Also take note that #1 says "Swim hard" not "Swim fast". If you gave your races 100% effort, and didn't give up on them, you can consider each race to be little victories that can be built upon going forward.

thewookiee
May 5th, 2014, 09:57 PM
I had a masters coach who brought over her college team's mantra regarding meets:
1) Swim hard
2) Have fun
3) Make new friends

If you can do all three at a meet, great! If not, accomplishing just one of them is also a victory. I had a meet years ago that I swam terribly at, but I have fond memories of the trip, because #2 was achieved. Now, granted, the having fun part consisted of all of us piling into a hotel room to eat Italian take-out and watch a movie, but it was a fun night, and it salvaged the entire trip for me.

Also take note that #1 says "Swim hard" not "Swim fast". If you gave your races 100% effort, and didn't give up on them, you can consider each race to be little victories that can be built upon going forward.

Listen to the advice of the blue one. The second and third one's are really key to getting over a bad meet. If you don't have friends or make new friends around you, you spend too much time thinking about the bad swim. Friends(new and old) help put a bad swim behind you really fast.

scyfreestyler
May 5th, 2014, 10:49 PM
Friends(new and old) help put a bad swim behind you really fast.

So true. I had a bad swim in Santa Clara on Saturday which was weighing pretty heavily on me. I left the meet that day quite disappointed. Fortunately, some simple words from a few USMS friends (with far more experience than I) via text message and Facebook made me realize it wasn't worth stressing over or worrying about.

pwb
May 5th, 2014, 11:16 PM
My solution? Try some completely new events!In addition to the other great advice, let me second this suggestion by Elaine. I'd also highly recommend mixing up events at your end of season taper meet. The best thing that helped me get over my crappy 400 IM at Nationals on Friday morning was swimming the 200 back later that day, an event I rarely swim. Beyond the complete lack of pressure I felt in that 200 back, I didn't have this whole huge history of past performances weighing down my mind.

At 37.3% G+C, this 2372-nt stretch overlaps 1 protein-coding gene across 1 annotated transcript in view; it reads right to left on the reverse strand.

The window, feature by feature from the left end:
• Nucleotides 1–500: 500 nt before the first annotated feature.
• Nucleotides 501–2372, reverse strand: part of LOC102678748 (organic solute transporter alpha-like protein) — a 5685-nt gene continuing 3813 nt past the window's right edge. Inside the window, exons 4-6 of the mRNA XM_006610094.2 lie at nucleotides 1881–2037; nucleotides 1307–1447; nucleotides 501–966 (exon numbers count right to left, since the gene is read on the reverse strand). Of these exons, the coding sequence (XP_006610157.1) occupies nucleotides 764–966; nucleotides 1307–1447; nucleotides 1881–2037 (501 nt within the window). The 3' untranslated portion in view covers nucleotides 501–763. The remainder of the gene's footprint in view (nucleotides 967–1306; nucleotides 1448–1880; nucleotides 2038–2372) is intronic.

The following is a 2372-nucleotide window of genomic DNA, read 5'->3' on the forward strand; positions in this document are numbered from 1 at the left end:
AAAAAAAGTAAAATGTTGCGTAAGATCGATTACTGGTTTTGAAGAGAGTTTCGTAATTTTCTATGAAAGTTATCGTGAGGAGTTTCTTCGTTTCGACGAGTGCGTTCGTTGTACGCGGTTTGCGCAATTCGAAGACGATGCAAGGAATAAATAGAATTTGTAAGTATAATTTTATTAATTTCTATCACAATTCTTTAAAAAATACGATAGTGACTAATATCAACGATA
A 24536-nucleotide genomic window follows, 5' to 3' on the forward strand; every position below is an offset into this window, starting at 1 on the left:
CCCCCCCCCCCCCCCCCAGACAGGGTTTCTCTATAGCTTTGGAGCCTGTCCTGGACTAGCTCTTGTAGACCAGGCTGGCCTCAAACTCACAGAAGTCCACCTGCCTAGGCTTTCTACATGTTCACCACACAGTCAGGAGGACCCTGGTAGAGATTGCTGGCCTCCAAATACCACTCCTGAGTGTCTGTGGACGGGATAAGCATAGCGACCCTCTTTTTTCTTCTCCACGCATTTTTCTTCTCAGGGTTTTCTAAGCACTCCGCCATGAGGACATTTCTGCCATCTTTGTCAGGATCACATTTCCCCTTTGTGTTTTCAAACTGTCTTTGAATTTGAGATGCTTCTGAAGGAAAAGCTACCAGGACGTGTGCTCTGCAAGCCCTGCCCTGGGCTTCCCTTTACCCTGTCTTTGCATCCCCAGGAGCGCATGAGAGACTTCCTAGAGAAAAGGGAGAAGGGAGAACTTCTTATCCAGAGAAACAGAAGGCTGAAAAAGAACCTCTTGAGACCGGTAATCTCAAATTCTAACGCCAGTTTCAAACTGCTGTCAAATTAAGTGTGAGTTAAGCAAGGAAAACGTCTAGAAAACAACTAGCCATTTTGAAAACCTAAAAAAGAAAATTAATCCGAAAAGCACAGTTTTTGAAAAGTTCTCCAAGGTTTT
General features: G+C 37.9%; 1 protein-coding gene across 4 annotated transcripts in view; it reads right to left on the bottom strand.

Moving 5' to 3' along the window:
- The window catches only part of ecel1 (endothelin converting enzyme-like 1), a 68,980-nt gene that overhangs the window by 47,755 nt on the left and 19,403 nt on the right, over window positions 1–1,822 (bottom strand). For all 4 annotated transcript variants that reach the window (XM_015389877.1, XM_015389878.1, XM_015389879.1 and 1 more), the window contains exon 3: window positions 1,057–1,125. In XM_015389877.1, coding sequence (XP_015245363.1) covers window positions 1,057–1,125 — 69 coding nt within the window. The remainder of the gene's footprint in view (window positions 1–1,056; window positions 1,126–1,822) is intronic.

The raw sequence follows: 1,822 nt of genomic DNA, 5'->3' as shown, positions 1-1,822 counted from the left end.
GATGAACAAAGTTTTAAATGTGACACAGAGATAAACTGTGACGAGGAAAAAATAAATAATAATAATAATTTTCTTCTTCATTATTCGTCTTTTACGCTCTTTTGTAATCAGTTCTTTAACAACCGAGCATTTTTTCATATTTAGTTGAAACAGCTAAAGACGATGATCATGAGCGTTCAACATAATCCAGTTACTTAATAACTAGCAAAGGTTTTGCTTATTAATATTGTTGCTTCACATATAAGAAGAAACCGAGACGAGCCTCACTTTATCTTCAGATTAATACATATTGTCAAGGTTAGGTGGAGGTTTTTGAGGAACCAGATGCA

While I do swim some of the world's greatest events (e.g., 400 IM and 200 fly) over and over at Nationals, I am almost always mixing in at least a couple of off events. Beyond giving me a chance to record some masters best times with comparative ease (e.g., I had never swum a 200 back tapered and shaved in a jammer), these 'secondary' events really take the pressure off.

PoulsboH20
May 5th, 2014, 11:57 PM
How many meets did you swim in the last 2 years? Relatedly, how often have you swum those events in competition?

sunruh
May 6th, 2014, 07:41 AM
Sunruh, I was in your heat for the 500 free. I guess I can take some consolation in knowing I was in a fast heat and didn't come in last!

that's a great upbeat!!!

in my motorcycle racing i very rarely win (and havent in years), but i've never been last!

i talked with Jeff and Ricardo about that race, all 3 of us thought it was bad for different and similar reasons.

__steve__
May 6th, 2014, 09:39 AM
Periods of good days rely on the bad ones.

It seems like there is a great deal of luck, timing and individuality at meets down to the lane your in

knelson
May 6th, 2014, 10:17 AM
i talked with Jeff and Ricardo about that race, all 3 of us thought it was bad for different and similar reasons.

I swam in the next heat so I had a pretty good view of yours. Erwin swam a controlled race, but probably thinks he let the leaders get too far ahead at the 200. Hobson and Valdivia gave it a good shot, but couldn't keep up the pace on the back half. You swam a gutsy race and probably would have lost if it was a 550! Obviously you were hurting on the last 50, but you had enough in the tank to get the job done and that's what counts. I thought it was a great swim.

Water Rat
May 6th, 2014, 01:50 PM